Book Review : Twilight by Stephanie Meyer
Bella’s parents are divorced and she has lived with her mom for years. When Bella’s mom remarries, the teenager feels uncomfortable, as if she is a fifth wheel, and decides to go live in rainy Forks, Oregon with her Dad. Creating quite a sensation, because she is the new student in a small town she finds friends and a place for herself. Bella’s world shifts as she discovers her attraction to Edward Cullen. Soon Bella and Edward walk the dangerous path of forbidden love.
Adult Point of View
I originally read Twilight prior to it becoming the new sensation, when it was given to me by my mother. My initial reaction was that is was a fun, fluffy read. I was quite shocked that I could ever consider something with vampires as fluffy. It seemed that women of all ages, from 12 – 70, were enjoying the novel. Though many will complain about the lack of writing style and other lofty ideals, the breadth of the readership speaks volumes that Meyers has hit a nerve with many women. The first in the series has been my favorite because everything seemed fresh and new. I could see where the final installment in the series was going and found it rather distasteful.
Shockingly, my husband decided to read this book, keeping an open mind, because it was so popular. He said he could understand, to a point, why women liked it. However, when he tried to read the second book, Half Moon, his statement was, “Please, just shoot me! I can’t take it anymore.” I never force a man to read my books because he might in turn want me to read his books.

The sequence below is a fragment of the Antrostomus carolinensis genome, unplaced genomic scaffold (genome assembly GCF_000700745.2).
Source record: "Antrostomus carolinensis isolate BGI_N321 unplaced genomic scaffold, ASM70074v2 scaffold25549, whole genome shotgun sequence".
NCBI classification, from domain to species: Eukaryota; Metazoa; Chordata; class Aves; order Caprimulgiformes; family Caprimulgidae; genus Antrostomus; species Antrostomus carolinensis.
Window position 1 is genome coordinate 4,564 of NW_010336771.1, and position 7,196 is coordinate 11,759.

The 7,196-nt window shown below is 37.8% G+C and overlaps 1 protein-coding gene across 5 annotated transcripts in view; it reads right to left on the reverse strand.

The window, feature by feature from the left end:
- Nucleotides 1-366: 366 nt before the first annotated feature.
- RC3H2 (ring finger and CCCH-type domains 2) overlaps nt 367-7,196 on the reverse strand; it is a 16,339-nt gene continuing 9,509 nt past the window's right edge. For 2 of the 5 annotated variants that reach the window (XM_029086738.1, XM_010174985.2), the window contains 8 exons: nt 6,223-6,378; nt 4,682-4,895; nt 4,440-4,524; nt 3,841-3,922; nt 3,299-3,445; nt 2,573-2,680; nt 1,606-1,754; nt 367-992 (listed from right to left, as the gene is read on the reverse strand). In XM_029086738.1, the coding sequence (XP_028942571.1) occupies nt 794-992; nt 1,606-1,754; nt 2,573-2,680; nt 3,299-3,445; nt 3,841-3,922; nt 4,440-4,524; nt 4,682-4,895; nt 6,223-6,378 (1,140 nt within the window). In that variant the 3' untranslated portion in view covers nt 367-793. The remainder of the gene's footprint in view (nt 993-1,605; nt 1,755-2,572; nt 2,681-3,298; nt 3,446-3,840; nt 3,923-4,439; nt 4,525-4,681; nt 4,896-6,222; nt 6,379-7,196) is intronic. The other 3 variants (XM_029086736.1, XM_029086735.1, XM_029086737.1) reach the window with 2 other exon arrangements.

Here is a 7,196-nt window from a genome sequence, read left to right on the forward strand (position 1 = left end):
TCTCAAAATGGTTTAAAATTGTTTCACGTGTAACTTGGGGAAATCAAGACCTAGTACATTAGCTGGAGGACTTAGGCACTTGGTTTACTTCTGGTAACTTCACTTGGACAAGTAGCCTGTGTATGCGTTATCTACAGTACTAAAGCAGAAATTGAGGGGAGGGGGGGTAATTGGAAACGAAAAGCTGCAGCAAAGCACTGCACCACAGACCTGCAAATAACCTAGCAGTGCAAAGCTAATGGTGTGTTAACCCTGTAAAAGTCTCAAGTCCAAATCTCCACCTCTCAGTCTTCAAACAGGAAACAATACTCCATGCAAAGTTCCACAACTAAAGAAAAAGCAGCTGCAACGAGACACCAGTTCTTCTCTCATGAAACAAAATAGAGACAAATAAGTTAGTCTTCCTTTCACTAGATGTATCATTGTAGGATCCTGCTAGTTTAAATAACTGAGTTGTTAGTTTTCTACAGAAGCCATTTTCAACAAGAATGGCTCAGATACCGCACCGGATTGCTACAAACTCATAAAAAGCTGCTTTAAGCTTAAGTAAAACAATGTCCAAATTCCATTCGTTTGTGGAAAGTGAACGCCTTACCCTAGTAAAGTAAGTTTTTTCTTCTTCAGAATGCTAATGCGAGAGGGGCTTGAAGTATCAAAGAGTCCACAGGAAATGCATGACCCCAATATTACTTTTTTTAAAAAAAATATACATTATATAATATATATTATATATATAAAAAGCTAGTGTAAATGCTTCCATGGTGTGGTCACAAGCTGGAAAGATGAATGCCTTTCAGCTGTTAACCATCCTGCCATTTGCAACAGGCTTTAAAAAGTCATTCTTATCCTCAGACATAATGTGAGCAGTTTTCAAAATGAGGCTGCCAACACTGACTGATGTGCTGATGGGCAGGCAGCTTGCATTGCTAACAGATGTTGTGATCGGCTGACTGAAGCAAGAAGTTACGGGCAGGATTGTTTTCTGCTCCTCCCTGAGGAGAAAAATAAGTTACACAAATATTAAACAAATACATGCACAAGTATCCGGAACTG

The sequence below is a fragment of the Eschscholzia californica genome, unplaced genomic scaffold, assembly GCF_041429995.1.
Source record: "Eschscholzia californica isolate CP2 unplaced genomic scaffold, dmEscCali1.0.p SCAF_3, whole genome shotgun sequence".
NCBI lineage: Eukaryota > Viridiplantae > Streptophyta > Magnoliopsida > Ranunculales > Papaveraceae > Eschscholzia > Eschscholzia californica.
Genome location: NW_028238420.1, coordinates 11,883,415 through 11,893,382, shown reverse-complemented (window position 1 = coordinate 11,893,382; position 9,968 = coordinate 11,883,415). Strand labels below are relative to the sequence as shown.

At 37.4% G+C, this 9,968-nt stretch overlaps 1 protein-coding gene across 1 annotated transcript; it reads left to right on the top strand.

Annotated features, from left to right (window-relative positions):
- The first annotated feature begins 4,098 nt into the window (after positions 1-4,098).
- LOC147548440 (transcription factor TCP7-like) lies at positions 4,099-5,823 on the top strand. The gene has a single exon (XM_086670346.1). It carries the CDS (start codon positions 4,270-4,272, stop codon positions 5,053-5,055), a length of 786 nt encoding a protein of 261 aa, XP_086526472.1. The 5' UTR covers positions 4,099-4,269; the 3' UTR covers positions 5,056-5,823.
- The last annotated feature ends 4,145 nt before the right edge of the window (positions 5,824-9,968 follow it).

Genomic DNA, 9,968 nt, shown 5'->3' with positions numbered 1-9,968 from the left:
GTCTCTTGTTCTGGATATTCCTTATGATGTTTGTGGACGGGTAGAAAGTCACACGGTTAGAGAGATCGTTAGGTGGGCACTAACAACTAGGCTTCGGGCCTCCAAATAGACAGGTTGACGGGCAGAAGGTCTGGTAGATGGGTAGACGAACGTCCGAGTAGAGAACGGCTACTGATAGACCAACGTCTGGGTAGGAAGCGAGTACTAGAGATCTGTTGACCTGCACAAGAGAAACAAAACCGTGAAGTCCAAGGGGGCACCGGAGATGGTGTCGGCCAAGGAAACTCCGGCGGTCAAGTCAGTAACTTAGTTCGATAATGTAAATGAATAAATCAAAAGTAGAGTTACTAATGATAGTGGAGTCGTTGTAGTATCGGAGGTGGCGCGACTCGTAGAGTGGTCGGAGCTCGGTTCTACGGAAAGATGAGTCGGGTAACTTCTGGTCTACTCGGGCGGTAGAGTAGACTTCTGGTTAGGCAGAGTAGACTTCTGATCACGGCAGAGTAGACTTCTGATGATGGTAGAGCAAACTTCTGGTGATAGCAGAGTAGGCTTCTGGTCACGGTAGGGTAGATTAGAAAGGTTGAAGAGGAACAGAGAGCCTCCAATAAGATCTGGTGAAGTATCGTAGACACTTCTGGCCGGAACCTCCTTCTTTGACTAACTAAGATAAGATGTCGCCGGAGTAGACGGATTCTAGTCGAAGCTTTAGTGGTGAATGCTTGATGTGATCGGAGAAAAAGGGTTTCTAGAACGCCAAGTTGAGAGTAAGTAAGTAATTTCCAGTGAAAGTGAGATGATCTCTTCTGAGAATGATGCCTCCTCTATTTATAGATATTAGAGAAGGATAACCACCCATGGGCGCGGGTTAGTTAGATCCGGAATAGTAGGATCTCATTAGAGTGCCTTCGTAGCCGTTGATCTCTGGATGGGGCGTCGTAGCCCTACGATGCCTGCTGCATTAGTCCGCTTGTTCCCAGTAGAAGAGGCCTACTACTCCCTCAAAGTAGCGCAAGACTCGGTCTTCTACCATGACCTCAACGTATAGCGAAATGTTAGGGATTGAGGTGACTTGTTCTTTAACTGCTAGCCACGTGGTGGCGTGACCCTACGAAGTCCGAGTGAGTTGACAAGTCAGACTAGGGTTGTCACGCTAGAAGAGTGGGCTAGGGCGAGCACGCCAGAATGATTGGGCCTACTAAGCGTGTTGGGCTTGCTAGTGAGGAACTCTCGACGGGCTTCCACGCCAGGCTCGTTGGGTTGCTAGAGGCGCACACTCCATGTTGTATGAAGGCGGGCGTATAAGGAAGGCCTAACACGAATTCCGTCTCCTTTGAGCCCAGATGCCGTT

My new perspective is a bit different than my original point of view. My point of view changed when I found a second grader reading Twilight because her “mommy loved it sooo much!” Another alarm went off when I saw how teens were obsessing over Edward and even Jacob. They see these men as perfect, dangerous and devoted. These are characters in a book and not a picture of real men! What young teenage boy or adult man could ever live up to this fantasy? I have said I would rather my daughter was in love with Mr. Darcy because he is a man (not a supernatural creature) and he has flaws (like all of us real humans). I also feel that the suppressed nature of human sexuality in this series is as addicting to a young teenage girl, and apparently many married women, as a drug. These girls seem to crave this unnatural relationship rather than see the novel as a fun escape for a couple of hours. I find it strange when married women are obsessive about being in love with Edward, what about their real husband?
Finally, Twilight is a benchmark in young adult literature that marks the beginning of a new trend of romance, whether you loved or abhorred the book. I am now thoroughly worn out from reading other series that have copied Meyer’s relationship between Bella and Edward, and have to dock them points in creativity. Sometimes these other knock-off Bella books should be ripped apart for plagiarism because they are so blatant in wanting the money of a best seller without actually writing anything original. The relationship in such books has created an insipid voice in my head reading the dialogue that simplifies it to “I love you, (fill in blank with character’s name, it can rhyme with the original character if you wish), I can’t be with you, I am not good enough and you are too perfect. I must wallow in my own ugliness while you find someone as beautiful as you.”
My recommendation is if you choose to read the Twilight series enjoy it for what it is, a silly novel, and never give up a good man for the fantasy of a vampire.
Please do not give this book to your child until she/he is a teenager!
Because of the impact on the world of YA literature and her new ideas about vampires
3.25 out of 5 stars
– the Mother
Teen Point of View
I loved this book. I thought it was cute, but I still think the world has overacted with the whole “I love Edward” thing (even though I am team Edward). I thought this book was pretty funny at times, and over all I really enjoyed it. I suggest it mostly to teenage girls even though some of my guy friends loved it too.
4 out of 5 stars
– the Daughter